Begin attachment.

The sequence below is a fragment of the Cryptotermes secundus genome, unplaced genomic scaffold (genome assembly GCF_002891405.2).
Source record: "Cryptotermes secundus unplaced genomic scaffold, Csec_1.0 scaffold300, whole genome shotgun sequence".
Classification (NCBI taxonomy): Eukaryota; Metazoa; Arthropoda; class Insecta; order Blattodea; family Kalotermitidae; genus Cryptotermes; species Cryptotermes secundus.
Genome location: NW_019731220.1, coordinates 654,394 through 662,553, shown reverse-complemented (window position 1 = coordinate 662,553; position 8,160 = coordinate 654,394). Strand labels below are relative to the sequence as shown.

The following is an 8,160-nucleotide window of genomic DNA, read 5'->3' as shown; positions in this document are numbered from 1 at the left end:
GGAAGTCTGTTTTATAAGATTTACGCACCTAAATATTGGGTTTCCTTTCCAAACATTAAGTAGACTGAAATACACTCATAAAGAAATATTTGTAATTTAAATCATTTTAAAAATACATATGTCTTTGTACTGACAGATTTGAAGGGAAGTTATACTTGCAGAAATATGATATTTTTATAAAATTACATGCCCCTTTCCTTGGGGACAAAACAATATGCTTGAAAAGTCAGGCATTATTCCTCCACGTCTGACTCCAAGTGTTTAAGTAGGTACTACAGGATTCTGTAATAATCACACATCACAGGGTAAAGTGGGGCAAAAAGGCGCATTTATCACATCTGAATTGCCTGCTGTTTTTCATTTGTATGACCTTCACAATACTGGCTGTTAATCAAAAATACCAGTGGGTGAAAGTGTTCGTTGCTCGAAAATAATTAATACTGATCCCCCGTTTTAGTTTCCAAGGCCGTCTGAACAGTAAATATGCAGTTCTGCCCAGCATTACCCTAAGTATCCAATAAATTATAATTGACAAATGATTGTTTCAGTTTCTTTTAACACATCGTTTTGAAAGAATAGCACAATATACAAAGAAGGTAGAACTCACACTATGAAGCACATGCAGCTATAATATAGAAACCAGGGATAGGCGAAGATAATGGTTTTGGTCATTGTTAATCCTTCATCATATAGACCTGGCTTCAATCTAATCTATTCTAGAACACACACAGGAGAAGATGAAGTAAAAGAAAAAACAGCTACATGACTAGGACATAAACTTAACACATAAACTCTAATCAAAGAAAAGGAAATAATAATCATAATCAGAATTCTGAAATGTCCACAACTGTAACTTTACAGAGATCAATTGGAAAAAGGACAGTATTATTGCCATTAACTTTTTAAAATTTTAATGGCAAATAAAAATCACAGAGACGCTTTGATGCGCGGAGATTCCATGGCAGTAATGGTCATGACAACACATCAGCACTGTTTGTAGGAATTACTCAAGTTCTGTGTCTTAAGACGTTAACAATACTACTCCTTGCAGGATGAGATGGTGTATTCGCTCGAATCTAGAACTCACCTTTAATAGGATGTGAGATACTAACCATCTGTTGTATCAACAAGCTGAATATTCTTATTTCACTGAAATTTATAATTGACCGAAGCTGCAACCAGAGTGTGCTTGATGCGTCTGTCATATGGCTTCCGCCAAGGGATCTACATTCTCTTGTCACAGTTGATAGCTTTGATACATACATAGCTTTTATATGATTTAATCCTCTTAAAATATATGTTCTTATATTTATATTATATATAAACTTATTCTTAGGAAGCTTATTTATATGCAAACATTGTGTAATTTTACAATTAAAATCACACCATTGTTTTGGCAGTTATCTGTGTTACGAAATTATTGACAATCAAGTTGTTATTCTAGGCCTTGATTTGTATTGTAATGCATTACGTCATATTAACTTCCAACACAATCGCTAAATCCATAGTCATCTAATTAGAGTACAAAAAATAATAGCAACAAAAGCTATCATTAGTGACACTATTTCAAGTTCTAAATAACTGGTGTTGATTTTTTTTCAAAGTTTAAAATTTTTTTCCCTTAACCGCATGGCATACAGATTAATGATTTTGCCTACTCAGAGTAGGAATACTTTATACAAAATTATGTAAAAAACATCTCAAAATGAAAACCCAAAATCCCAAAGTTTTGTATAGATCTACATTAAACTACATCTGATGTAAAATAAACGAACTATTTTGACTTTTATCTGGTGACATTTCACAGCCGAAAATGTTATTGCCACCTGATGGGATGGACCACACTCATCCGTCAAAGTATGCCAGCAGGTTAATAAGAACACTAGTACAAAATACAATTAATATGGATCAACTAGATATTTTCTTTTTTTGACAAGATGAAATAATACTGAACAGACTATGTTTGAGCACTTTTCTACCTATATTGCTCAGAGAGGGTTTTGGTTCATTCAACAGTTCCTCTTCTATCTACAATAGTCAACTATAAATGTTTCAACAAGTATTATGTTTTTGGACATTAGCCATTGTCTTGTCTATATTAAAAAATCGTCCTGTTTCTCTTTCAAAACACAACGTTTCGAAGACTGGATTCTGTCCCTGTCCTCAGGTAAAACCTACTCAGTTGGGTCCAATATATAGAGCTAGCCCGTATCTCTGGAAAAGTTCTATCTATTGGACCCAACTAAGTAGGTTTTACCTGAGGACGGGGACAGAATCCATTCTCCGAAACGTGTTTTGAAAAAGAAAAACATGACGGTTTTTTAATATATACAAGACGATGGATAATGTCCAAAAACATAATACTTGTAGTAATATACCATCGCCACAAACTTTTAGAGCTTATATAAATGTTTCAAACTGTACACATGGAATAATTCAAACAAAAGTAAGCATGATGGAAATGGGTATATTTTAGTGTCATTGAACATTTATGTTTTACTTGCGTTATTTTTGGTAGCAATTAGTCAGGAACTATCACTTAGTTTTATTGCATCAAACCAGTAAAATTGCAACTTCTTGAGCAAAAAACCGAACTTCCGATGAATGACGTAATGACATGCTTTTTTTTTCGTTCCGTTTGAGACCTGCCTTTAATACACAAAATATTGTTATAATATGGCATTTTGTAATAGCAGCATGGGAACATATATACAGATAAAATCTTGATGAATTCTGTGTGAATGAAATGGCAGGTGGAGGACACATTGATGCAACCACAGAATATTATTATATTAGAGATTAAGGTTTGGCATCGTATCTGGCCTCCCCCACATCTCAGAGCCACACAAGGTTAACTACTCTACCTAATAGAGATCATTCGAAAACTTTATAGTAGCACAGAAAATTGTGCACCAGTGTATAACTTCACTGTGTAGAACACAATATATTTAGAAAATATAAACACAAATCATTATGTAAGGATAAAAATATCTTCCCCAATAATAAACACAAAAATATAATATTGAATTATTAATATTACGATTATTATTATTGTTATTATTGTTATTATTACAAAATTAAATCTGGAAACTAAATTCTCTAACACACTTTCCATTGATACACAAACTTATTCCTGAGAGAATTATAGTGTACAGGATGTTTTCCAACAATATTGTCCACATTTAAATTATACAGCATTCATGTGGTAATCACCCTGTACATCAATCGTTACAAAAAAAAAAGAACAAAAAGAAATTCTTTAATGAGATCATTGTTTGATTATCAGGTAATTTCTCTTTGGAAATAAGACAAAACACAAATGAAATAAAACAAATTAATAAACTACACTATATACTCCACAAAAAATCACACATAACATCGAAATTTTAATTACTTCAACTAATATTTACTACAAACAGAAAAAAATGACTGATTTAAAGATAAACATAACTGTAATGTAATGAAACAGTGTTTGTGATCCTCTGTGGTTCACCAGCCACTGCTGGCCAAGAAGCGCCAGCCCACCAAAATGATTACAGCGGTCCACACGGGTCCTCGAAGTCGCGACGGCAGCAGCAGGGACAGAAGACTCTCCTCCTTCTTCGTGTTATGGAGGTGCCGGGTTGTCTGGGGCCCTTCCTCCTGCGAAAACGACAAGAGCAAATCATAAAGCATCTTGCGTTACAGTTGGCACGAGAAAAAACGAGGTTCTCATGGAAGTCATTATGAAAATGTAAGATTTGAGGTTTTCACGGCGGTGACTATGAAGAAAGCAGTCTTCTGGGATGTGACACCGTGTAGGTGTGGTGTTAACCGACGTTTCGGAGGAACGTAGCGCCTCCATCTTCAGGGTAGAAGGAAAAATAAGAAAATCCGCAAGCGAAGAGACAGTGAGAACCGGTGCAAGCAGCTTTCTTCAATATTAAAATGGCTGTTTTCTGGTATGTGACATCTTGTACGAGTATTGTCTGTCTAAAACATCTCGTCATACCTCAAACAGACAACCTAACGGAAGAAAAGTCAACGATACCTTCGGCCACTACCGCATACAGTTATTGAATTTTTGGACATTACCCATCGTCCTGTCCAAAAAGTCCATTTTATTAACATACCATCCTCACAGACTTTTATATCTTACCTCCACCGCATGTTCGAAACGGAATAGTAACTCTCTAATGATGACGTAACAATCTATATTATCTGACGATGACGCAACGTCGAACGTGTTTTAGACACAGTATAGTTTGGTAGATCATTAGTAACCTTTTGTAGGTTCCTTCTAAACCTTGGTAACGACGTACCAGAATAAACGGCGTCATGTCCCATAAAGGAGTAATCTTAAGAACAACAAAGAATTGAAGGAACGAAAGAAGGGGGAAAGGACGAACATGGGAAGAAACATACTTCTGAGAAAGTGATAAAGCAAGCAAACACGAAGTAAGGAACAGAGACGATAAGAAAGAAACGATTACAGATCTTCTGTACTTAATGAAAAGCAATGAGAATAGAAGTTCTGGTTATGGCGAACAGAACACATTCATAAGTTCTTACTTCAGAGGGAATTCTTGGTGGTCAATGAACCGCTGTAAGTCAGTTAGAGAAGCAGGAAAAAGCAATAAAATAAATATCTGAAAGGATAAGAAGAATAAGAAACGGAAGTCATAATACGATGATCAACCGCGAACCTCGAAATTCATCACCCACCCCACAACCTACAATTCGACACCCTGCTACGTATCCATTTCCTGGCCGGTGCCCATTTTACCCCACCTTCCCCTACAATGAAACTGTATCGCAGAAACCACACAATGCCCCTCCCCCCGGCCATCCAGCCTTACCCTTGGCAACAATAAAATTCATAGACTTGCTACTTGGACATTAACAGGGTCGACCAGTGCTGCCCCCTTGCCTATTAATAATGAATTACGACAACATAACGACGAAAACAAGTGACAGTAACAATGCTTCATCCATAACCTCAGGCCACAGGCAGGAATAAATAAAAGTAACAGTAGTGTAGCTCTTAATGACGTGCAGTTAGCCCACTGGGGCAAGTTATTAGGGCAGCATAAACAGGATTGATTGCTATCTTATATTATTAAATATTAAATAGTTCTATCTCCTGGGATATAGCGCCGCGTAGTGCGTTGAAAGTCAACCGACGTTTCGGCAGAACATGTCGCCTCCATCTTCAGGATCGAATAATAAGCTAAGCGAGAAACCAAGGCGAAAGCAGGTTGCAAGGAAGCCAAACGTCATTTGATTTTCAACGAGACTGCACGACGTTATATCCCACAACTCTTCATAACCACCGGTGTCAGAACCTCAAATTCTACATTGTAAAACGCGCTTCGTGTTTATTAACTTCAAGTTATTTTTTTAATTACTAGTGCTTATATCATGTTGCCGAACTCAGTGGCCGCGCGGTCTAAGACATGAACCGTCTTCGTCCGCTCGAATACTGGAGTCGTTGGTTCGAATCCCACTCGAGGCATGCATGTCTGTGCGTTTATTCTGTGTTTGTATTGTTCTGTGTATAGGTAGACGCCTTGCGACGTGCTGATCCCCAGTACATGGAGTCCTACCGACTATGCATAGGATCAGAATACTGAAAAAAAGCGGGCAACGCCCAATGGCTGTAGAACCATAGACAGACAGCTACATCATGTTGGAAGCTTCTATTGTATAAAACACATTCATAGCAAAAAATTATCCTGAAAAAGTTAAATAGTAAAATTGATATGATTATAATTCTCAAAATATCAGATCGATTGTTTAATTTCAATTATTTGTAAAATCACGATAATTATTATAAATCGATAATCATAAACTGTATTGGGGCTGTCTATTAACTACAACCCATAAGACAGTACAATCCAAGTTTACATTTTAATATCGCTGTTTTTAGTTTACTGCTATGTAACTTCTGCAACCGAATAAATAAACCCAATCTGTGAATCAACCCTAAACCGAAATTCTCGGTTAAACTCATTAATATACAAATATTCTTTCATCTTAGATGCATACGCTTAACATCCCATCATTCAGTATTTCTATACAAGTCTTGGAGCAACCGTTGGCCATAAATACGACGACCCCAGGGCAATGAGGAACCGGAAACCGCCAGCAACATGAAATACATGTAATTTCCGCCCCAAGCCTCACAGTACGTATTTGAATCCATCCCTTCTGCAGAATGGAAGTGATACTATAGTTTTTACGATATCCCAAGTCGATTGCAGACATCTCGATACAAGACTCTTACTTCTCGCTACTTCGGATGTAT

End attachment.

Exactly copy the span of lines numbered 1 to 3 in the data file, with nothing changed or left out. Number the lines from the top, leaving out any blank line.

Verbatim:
The sequence below is a fragment of the Cryptotermes secundus genome, unplaced genomic scaffold (genome assembly GCF_002891405.2).
Source record: "Cryptotermes secundus unplaced genomic scaffold, Csec_1.0 scaffold300, whole genome shotgun sequence".
Classification (NCBI taxonomy): Eukaryota; Metazoa; Arthropoda; class Insecta; order Blattodea; family Kalotermitidae; genus Cryptotermes; species Cryptotermes secundus.